Readers Sound Off

The column I wrote last month (page 2) apparently struck a chord with many readers. I've received more letters and e-mail messages about the topic (“Why Are Your Employees Angry?”) than I have for any other column in the past several years.

As you may remember, I spoke on the sorry state of human resources in the hotel business and, in particular, the widespread dissatisfaction hospitality industry workers have with their jobs, their pay, their working conditions and their training opportunities. The ultimate question, of course, is how can lodging operators expect to have happy guests who want to return if unhappy workers are serving them?

One letter came from Daniel, a full-time hotel employee who thinks our people problem is “part of a larger macro issue involving modern American values, child-rearing and public education.” He believes few people joining the workforce at entry-level jobs ever get guidance from parents, teachers or peers regarding the “spiritual or patriotic value of work, what an employer expects from him or the sociological makeup of hotel guests.”

While those comments carry a foreboding for all of society, I don't think they're issues solvable by most general managers of owners. Right or wrong, the guy or gal running a hotel just wants to know who's going to show up for work today, not whether they've been properly educated on the Zen value of the work experience.

Manny, formerly in the hotel business and now a developer, understandably brought a dollars-and-cents perspective to the debate: “Despite rhetoric to the contrary, hotels are increasingly a diversified real estate investment vehicle, in which margins must be maintained to meet a supportable NOI,” he wrote in an e-mail message.

Yet Manny also believes in the theory that happy employees (at least ones not totally turned off) make for profitable hotels. He cites a Cornell University study that proves a direct correlation between customer service scores and profitability. Following that logic, he wants to know when the industry will “realize that the employee experience is equally important as the guest experience” in creating profits.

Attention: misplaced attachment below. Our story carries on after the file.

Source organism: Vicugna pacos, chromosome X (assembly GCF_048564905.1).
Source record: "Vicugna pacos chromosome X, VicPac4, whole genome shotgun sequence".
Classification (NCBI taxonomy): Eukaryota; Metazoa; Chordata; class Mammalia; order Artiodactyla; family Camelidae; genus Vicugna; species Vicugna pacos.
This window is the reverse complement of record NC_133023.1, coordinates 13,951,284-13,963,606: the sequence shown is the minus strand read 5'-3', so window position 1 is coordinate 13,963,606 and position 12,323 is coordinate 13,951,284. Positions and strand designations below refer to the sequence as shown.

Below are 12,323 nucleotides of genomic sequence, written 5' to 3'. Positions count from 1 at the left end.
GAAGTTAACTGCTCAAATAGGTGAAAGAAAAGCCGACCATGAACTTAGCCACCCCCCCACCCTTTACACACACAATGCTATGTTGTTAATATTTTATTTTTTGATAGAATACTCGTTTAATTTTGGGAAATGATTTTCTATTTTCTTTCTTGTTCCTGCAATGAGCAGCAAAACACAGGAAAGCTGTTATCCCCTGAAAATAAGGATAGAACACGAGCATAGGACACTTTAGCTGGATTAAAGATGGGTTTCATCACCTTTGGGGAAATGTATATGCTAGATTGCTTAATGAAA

Peter, a Ramada GM and college instructor, echoed Manny's concerns: “We're doing a lousy job of keeping employees well-paid, satisfied and happy. And we're sliding down lower as the focus has become numbers, numbers, numbers.”

Two anecdotes from these letter writers sum up the issues they raise and which I articulated last month.

Manny talks about a hotel in which he became the 17th manager of the restaurant in the six-year-old property. “So desperate was the need of my employer to fill my line management position that they hired me knowing there was a considerable chance I would leave to pursue an advanced degree,” he wrote. “And I did. So number 17 began to train number 18, who incidentally only lasted three months in the position.”

Peter, the current GM, updated this dilemma: “Today, I had just one desk agent with 65 check-outs, phones ringing off the hook, guests complaining, copies to be made, faxes being received — all with one desk agent — and all in the name of comfortable profit margins for publicly traded companies.”

I couldn't have said it better myself.

I hope we can continue a dialog on this most important of industry issues. We'll be commenting on human resources, training and customer service topics — as well as many others — on a regular basis in the Lodging Hospitality blog on our website, Check it out and join the conversation.

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